Magic Cube: A Math Lover’s Rubik’s Cube
Remember the Rubik’s Cube? The Magic Cube builds on that foundation to bring you six mind-bending numerical puzzles.
The original Rubik’s Cube had you arrange all six sides so that they each consisted of squares of the same color. Although the Magic Cube only requires you to solve one side of it, it is a completely different 3D logic puzzle.
Instead of colors, each square of the Magic Cube has a number. Solving the cube requires that you arrange the numbers into one of six sequences of numbers (click on the image above for a larger view of the sequences). These sequences include the triangle series, the sequence of prime numbers, the digits of Pi in order from left to right, the values of a magic square (a Latin square where all directions add up to 15), the Fibonacci series, and the digits of the mathematical constant e (a.k.a., Euler’s number).
As an additional complication to finishing any of these sequences, the digits that appear in each square must appear in the correct orientation. Just because you have the values in the correct order doesn’t mean that you are done. All the numbers have to be right-side up relative to one another too. The result? Accordingly to the puzzle’s inventor, Jonathan Kinlay, the Magic Cube has 3,000 times more possible combinations than a good ol’ Rubik’s Cube.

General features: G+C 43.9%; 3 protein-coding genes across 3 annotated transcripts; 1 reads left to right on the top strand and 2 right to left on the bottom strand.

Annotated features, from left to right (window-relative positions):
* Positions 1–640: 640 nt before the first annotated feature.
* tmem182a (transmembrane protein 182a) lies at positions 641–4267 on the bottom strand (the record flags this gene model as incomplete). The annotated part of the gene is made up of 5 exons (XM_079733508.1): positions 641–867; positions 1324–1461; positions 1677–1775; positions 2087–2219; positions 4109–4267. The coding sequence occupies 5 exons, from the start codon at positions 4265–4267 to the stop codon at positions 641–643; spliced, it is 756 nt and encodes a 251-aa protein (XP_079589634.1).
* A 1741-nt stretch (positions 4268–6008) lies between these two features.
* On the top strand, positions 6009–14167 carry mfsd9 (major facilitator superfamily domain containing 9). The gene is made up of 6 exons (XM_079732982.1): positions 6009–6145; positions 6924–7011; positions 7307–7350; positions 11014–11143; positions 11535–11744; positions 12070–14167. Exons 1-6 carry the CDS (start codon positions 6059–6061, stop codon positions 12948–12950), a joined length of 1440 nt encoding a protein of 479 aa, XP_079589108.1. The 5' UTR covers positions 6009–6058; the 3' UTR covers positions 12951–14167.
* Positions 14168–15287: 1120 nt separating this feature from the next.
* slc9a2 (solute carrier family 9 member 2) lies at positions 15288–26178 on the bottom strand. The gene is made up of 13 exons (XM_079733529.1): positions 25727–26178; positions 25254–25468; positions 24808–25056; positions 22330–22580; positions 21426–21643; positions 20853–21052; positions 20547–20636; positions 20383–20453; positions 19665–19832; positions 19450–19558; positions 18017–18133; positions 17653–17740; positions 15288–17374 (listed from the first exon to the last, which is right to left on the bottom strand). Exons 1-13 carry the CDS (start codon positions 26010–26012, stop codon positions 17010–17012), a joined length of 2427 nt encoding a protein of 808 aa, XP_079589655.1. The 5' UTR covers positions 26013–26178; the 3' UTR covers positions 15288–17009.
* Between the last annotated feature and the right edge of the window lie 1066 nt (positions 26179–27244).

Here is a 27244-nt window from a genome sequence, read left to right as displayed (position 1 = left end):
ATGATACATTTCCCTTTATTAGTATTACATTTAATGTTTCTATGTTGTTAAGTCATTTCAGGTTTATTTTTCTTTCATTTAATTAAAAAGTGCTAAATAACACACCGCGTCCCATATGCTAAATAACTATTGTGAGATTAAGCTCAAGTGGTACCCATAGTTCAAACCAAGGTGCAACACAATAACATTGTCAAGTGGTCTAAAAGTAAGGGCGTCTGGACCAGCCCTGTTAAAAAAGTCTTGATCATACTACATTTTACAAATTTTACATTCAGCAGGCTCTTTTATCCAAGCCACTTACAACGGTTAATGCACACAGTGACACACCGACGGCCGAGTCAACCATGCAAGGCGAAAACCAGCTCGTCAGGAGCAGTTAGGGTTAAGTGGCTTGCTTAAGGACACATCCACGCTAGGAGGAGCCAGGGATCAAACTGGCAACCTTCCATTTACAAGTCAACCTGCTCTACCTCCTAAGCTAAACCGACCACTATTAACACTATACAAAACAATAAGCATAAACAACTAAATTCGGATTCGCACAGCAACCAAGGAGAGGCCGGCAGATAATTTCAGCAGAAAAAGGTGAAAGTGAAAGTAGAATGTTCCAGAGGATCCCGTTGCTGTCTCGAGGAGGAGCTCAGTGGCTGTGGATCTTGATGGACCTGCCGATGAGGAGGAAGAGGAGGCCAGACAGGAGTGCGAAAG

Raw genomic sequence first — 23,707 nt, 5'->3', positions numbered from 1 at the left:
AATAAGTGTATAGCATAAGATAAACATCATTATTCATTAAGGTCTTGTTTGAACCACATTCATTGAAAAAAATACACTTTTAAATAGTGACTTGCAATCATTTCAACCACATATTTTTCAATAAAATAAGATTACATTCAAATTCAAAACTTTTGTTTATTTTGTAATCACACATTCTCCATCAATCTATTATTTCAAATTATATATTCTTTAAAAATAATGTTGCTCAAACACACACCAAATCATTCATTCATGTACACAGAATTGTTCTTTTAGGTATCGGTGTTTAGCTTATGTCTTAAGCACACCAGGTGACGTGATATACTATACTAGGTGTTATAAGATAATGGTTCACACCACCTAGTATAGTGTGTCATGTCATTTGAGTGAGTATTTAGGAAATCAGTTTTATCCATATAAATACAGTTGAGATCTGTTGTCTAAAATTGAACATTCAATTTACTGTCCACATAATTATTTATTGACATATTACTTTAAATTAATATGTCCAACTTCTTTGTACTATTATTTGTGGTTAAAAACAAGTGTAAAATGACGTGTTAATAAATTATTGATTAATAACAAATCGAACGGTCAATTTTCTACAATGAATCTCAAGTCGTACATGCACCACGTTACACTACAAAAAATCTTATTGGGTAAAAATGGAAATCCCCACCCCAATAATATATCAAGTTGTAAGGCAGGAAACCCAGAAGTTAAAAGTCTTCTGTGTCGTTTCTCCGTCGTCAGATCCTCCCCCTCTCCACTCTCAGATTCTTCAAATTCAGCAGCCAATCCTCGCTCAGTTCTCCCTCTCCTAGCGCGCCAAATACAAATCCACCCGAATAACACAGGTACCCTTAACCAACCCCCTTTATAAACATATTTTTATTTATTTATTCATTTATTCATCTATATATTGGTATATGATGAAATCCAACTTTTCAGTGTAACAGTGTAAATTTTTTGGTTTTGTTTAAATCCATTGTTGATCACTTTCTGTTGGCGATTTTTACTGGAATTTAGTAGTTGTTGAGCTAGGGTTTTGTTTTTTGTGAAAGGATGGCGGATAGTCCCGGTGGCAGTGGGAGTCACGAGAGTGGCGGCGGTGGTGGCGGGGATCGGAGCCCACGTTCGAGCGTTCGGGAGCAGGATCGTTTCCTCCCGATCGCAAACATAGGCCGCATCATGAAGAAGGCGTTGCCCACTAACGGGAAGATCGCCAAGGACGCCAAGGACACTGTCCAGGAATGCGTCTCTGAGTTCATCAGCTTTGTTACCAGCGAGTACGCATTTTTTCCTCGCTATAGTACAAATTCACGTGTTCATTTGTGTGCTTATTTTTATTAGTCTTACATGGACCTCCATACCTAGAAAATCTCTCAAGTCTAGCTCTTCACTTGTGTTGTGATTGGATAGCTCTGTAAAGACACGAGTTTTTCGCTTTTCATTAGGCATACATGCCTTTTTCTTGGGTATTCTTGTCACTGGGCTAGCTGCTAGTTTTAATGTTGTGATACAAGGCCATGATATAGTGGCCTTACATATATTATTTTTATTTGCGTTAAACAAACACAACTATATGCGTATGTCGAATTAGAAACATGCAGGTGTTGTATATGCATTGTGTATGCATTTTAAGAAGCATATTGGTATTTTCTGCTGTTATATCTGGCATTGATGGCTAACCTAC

So, what happens if you get thoroughly frustrated? Well, the folks at the Innovation Factory thought about that too. They will be building an online solver so that you will not have to break apart the cube to “reset” it. Simply enter the numbers and orientations of all the squares in the current state of the cube, which sequence you are trying to solve, and the solver will print out all the steps to get you back on track. I suppose that, rather than follow it all the way through to the solution, you could use the first few instructions as a hint and try to solve it the rest of the way.
As with many new games and gadgets we cover on Aesthetic Crit, the Magic Cube is a Kickstarter project and we learned about it from a submission by Jess Baker at the Innovation Factory. They will be producing the puzzles in plastic, wood, and aluminum to fit a variety of price points. The anodized blue aluminum looks particularly attractive and weighs over two pounds. Wood and plastic versions are, of course, lighter.
The funding period ends on November 1, 2013, so if you are into logic puzzles, Rubik’s Cubes, or math in general, check out the project page for additional information on how it works and what the project entails. If you get one, let us know how long it took you to solve any or all of the sequences.
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